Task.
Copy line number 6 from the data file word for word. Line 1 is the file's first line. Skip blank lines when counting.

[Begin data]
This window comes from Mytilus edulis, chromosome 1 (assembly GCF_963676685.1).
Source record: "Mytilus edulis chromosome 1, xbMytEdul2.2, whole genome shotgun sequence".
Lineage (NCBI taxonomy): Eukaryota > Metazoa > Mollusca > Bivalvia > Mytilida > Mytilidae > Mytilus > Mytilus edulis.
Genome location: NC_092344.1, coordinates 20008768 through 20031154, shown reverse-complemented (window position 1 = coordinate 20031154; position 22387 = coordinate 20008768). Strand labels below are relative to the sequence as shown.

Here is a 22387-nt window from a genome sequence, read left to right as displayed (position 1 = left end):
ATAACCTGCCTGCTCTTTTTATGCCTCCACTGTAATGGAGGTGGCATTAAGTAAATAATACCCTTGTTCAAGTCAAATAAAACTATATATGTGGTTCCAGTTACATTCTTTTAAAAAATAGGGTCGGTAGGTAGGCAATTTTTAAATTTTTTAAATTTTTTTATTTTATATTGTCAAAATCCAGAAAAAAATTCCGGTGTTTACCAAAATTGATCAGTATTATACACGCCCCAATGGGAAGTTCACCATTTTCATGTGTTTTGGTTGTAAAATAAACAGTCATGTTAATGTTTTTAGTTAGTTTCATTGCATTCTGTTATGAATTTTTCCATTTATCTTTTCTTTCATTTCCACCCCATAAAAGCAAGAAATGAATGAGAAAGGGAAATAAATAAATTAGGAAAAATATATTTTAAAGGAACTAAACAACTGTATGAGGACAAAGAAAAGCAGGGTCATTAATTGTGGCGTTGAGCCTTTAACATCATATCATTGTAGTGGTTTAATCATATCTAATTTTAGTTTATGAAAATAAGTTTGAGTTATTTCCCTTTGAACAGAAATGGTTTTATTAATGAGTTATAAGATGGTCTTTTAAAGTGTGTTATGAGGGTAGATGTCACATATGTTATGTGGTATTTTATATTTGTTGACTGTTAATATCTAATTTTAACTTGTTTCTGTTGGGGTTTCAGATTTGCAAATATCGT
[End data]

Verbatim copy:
ATAACCTGCCTGCTCTTTTTATGCCTCCACTGTAATGGAGGTGGCATTAAGTAAATAATACCCTTGTTCAAGTCAAATAAAACTATATATGTGGTTCCAGTTACATTCTTTTAAAAAATAGGGTCGGTAGGTAGGCAATTTTTAAATTTTTTAAATTTTTTTATTTTATATTGTCAAAATCCAGAAAAAAATTCCGGTGTTTACCAAAATTGATCAGTATTATACACGCCCCAATGGGAAGTTCACCATTTTCATGTGTTTTGGTTGTAAAATAAACAGTCATGTTAATGTTTTTAGTTAGTTTCATTGCATTCTGTTATGAATTTTTCCATTTATCTTTTCTTTCATTTCCACCCCATAAAAGCAAGAAATGAATGAGAAAGGGAAATAAATAAATTAGGAAAAATATATTTTAAAGGAACTAAACAACTGTATGAGGACAAAGAAAAGCAGGGTCATTAATTGTGGCGTTGAGCCTTTAACATCATATCATTGTAGTGGTTTAATCATATCTAATTTTAGTTTATGAAAATAAGTTTGAGTTATTTCCCTTTGAACAGAAATGGTTTTATTAATGAGTTATAAGATGGTCTTTTAAAGTGTGTTATGAGGGTAGATGTCACATATGTTATGTGGTATTTTATATTTGTTGACTGTTAATATCTAATTTTAACTTGTTTCTGTTGGGGTTTCAGATTTGCAAATATCGT